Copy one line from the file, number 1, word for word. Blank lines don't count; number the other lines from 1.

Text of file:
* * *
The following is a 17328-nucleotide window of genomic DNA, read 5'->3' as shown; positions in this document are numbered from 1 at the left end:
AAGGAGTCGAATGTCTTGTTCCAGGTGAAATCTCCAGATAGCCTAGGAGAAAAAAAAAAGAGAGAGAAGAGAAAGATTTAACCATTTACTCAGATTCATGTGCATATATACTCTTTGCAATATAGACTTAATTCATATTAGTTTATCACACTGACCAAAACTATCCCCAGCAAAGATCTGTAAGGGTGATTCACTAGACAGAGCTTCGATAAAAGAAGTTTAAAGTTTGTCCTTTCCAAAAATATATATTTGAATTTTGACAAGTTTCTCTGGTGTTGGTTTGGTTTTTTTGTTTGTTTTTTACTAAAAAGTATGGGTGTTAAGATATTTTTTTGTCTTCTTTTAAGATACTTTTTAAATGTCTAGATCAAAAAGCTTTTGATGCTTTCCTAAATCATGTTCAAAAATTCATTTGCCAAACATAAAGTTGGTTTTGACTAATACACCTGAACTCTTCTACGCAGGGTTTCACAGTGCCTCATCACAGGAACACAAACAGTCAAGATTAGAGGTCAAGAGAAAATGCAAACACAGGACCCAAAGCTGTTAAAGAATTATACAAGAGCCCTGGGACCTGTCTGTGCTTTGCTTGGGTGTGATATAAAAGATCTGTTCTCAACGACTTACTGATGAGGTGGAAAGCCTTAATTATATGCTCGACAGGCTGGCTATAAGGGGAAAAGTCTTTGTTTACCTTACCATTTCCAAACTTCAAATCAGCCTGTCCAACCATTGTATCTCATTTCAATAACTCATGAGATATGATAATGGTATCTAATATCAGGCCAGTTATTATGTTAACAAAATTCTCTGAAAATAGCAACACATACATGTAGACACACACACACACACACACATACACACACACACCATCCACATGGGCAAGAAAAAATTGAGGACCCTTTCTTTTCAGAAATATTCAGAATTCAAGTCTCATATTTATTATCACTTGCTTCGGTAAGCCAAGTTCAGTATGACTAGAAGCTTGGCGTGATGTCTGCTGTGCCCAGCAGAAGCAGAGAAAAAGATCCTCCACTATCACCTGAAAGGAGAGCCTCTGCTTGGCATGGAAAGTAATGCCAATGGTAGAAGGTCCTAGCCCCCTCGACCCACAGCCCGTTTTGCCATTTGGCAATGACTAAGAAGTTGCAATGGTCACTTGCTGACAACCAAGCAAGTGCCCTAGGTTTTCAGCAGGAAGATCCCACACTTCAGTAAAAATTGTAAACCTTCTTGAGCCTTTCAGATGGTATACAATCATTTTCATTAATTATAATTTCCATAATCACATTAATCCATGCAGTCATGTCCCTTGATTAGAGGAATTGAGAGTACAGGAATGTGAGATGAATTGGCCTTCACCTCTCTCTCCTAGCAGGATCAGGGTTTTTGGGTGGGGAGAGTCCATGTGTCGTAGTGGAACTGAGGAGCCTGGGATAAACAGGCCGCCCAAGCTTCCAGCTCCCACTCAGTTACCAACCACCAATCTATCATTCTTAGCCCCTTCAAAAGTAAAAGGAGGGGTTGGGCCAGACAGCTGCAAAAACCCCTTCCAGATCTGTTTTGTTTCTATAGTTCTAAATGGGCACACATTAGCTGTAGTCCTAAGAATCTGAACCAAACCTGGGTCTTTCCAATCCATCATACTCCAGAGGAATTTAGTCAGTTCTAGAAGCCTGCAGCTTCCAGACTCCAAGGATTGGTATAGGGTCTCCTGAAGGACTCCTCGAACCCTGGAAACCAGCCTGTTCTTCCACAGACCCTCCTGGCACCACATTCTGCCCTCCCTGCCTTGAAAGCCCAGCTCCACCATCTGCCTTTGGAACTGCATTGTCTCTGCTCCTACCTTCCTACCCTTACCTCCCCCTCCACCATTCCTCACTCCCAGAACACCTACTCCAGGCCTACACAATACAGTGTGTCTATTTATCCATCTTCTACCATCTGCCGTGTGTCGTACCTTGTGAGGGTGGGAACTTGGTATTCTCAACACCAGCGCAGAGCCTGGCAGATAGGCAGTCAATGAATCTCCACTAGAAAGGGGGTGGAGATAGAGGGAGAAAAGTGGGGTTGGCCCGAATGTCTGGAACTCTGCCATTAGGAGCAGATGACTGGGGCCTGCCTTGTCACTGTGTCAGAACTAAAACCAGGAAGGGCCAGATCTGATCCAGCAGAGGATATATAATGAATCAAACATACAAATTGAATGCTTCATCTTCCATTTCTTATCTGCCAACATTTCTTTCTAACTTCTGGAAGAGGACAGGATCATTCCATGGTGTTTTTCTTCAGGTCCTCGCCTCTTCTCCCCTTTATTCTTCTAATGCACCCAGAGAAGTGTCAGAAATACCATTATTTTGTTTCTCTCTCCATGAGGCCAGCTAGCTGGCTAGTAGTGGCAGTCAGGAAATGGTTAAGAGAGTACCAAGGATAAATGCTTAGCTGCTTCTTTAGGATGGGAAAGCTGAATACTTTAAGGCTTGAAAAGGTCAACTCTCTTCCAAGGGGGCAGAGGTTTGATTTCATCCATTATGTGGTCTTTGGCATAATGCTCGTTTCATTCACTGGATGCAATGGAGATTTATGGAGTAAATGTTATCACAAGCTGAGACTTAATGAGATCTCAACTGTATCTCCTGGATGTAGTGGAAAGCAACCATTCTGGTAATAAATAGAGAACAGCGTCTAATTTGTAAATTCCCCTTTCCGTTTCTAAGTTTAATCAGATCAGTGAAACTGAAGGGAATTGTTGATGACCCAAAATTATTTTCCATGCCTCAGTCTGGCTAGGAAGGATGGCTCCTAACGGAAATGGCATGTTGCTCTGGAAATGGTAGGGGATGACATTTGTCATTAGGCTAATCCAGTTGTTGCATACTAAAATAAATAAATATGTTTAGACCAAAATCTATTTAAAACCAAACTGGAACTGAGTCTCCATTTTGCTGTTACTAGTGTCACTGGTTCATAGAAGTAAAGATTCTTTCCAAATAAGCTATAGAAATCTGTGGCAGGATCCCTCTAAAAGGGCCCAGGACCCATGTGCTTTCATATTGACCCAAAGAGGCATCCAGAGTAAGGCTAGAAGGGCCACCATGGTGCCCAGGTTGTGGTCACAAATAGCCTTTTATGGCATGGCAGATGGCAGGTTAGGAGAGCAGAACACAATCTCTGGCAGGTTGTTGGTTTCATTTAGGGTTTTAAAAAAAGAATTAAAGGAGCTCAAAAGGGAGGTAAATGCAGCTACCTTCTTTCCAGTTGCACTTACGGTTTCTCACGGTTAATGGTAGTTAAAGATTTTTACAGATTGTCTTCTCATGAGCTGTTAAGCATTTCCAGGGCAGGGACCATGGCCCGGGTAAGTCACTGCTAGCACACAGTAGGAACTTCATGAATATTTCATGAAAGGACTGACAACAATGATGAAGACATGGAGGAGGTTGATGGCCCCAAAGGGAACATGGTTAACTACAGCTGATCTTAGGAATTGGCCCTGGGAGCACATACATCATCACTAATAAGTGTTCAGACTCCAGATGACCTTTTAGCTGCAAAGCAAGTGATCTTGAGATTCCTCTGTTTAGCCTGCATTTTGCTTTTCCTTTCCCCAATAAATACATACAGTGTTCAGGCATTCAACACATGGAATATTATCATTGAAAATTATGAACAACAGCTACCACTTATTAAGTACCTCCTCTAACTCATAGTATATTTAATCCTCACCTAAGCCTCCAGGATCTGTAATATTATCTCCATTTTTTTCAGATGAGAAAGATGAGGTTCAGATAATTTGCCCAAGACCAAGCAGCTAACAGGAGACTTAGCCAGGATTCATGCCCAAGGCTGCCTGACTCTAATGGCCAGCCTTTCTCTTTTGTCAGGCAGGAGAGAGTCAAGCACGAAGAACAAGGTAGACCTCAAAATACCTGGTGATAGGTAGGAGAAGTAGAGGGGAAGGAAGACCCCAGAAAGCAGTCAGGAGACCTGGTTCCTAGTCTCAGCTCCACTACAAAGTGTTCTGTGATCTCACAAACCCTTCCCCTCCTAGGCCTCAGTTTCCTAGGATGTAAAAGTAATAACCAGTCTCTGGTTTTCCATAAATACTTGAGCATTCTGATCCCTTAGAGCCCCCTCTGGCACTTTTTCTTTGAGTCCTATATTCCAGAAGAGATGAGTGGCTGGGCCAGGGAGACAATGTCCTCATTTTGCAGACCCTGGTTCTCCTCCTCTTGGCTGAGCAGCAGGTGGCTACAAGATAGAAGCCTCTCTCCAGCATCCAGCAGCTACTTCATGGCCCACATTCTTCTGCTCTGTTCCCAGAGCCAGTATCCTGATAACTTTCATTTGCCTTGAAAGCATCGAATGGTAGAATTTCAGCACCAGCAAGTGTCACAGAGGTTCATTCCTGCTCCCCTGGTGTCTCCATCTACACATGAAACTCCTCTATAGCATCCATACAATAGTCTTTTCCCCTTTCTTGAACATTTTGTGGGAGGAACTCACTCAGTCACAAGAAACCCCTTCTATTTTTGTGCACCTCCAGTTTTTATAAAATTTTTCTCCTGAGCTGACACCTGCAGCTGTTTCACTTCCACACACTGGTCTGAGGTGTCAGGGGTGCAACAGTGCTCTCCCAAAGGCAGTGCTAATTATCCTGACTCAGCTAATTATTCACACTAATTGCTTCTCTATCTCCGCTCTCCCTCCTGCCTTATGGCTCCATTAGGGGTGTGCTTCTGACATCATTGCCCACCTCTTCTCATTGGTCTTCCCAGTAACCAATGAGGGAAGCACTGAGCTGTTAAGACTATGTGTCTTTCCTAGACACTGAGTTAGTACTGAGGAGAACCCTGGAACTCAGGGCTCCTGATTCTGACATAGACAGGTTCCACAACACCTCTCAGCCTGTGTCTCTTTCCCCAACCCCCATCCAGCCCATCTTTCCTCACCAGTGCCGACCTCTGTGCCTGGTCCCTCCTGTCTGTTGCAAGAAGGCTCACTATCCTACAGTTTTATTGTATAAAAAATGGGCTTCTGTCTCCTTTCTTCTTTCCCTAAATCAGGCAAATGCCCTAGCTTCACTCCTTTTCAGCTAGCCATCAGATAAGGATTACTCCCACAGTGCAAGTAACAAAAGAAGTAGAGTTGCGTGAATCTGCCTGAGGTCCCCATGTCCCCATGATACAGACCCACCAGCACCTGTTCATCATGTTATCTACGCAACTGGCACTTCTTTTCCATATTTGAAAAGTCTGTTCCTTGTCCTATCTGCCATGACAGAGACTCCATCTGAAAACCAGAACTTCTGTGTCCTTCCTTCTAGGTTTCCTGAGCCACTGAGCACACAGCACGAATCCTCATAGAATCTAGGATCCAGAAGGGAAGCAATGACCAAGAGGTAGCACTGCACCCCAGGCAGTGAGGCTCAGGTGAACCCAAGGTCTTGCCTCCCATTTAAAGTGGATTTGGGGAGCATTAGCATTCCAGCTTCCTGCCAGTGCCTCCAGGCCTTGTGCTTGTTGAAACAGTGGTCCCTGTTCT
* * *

The following is a 17328-nucleotide window of genomic DNA, read 5'->3' as shown; positions in this document are numbered from 1 at the left end: